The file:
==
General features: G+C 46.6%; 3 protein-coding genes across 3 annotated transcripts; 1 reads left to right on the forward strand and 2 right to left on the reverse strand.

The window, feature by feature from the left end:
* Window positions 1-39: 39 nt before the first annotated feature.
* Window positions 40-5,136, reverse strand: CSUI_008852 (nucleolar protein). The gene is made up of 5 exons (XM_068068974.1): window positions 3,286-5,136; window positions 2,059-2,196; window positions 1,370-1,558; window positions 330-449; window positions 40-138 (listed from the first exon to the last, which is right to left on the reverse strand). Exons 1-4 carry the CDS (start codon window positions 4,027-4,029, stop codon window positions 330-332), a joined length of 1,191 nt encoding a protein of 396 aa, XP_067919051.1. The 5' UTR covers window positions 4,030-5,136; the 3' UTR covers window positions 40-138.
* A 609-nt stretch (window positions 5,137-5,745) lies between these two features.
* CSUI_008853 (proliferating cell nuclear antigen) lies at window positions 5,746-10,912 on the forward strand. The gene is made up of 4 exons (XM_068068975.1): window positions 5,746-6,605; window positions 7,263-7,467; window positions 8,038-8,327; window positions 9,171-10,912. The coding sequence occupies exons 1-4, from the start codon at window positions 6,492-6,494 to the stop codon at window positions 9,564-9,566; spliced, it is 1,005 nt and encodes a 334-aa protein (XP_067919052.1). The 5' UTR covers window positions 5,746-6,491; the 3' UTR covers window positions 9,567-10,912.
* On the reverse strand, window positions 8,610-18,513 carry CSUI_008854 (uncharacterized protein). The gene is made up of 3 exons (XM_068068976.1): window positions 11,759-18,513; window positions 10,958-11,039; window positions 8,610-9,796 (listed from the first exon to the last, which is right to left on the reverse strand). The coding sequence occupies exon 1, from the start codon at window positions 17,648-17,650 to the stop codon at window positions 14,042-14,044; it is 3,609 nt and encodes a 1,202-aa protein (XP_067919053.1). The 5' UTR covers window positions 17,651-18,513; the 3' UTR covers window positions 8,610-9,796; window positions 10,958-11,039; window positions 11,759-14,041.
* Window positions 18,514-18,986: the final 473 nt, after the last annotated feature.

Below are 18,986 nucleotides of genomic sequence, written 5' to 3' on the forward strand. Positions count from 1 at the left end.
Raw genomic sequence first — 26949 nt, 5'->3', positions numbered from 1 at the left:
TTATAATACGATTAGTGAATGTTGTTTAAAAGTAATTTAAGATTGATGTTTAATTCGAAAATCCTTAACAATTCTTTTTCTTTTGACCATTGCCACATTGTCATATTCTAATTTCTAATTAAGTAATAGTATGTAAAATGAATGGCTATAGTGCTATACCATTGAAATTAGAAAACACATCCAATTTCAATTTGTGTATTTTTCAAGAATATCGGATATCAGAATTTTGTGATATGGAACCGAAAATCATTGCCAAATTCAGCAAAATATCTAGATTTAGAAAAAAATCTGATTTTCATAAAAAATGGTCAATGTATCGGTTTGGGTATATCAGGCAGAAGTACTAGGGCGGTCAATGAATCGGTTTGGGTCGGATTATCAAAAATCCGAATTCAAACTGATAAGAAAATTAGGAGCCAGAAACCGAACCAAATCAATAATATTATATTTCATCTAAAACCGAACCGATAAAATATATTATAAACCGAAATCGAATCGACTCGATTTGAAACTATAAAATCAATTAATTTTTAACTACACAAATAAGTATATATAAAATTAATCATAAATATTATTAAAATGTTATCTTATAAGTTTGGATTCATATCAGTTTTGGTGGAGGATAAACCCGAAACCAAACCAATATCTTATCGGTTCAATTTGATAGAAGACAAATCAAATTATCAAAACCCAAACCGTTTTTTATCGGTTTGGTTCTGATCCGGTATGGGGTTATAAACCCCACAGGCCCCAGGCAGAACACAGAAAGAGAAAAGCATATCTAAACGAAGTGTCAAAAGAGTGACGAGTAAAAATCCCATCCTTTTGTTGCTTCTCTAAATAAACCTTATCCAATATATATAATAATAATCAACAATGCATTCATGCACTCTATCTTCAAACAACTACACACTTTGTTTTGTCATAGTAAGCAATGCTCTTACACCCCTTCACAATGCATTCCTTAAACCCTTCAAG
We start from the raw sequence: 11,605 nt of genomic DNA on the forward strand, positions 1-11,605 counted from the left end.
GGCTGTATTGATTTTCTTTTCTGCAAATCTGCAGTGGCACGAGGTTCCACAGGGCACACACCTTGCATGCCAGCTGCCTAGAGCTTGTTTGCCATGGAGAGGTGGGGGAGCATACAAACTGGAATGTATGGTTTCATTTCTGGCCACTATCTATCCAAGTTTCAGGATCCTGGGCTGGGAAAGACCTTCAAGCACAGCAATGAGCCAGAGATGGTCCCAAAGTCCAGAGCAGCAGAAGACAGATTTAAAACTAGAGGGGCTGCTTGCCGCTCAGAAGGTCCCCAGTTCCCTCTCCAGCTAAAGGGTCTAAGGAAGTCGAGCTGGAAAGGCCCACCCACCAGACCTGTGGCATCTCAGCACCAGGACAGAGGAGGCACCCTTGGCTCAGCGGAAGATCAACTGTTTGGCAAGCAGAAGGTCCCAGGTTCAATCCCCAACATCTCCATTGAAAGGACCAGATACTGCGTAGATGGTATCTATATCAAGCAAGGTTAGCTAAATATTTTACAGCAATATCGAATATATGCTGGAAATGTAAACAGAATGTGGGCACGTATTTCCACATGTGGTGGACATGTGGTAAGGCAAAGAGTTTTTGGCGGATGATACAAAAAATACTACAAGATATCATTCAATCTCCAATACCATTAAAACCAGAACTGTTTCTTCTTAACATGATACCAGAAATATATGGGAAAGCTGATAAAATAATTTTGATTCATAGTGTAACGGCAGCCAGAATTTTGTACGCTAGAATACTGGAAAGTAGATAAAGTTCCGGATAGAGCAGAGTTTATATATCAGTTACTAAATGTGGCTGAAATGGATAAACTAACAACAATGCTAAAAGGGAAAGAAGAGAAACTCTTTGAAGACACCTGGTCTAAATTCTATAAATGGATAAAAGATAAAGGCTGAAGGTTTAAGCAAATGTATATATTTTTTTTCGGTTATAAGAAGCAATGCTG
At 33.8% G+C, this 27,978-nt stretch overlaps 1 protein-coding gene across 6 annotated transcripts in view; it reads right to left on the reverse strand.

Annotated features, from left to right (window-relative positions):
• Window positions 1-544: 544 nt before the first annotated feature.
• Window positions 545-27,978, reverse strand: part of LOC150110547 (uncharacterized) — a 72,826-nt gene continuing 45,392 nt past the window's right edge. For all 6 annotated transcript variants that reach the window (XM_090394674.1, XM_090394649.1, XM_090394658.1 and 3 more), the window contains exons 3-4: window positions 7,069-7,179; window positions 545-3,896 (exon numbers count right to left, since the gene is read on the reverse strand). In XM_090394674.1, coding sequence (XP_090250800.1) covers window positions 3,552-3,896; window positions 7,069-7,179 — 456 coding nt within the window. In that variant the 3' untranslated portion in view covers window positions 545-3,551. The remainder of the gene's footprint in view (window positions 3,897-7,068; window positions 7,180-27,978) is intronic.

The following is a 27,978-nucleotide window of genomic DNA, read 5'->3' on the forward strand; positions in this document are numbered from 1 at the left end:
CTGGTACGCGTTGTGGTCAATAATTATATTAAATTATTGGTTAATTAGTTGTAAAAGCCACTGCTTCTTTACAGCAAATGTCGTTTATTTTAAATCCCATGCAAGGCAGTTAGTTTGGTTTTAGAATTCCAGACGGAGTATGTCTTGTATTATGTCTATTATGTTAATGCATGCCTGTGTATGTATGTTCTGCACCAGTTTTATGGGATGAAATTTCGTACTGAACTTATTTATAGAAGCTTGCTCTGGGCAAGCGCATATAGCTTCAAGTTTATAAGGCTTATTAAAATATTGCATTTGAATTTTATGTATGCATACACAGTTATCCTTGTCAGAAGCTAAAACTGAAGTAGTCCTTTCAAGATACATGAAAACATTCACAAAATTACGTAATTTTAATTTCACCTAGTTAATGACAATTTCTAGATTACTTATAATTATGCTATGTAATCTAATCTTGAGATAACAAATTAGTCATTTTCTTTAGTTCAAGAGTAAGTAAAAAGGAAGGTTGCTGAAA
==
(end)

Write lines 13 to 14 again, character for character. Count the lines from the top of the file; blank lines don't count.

GGCTGTATTGATTTTCTTTTCTGCAAATCTGCAGTGGCACGAGGTTCCACAGGGCACACACCTTGCATGCCAGCTGCCTAGAGCTTGTTTGCCATGGAGAGGTGGGGGAGCATACAAACTGGAATGTATGGTTTCATTTCTGGCCACTATCTATCCAAGTTTCAGGATCCTGGGCTGGGAAAGACCTTCAAGCACAGCAATGAGCCAGAGATGGTCCCAAAGTCCAGAGCAGCAGAAGACAGATTTAAAACTAGAGGGGCTGCTTGCCGCTCAGAAGGTCCCCAGTTCCCTCTCCAGCTAAAGGGTCTAAGGAAGTCGAGCTGGAAAGGCCCACCCACCAGACCTGTGGCATCTCAGCACCAGGACAGAGGAGGCACCCTTGGCTCAGCGGAAGATCAACTGTTTGGCAAGCAGAAGGTCCCAGGTTCAATCCCCAACATCTCCATTGAAAGGACCAGATACTGCGTAGATGGTATCTATATCAAGCAAGGTTAGCTAAATATTTTACAGCAATATCGAATATATGCTGGAAATGTAAACAGAATGTGGGCACGTATTTCCACATGTGGTGGACATGTGGTAAGGCAAAGAGTTTTTGGCGGATGATACAAAAAATACTACAAGATATCATTCAATCTCCAATACCATTAAAACCAGAACTGTTTCTTCTTAACATGATACCAGAAATATATGGGAAAGCTGATAAAATAATTTTGATTCATAGTGTAACGGCAGCCAGAATTTTGTACGCTAGAATACTGGAAAGTAGATAAAGTTCCGGATAGAGCAGAGTTTATATATCAGTTACTAAATGTGGCTGAAATGGATAAACTAACAACAATGCTAAAAGGGAAAGAAGAGAAACTCTTTGAAGACACCTGGTCTAAATTCTATAAATGGATAAAAGATAAAGGCTGAAGGTTTAAGCAAATGTATATATTTTTTTTCGGTTATAAGAAGCAATGCTG
At 33.8% G+C, this 27,978-nt stretch overlaps 1 protein-coding gene across 6 annotated transcripts in view; it reads right to left on the reverse strand.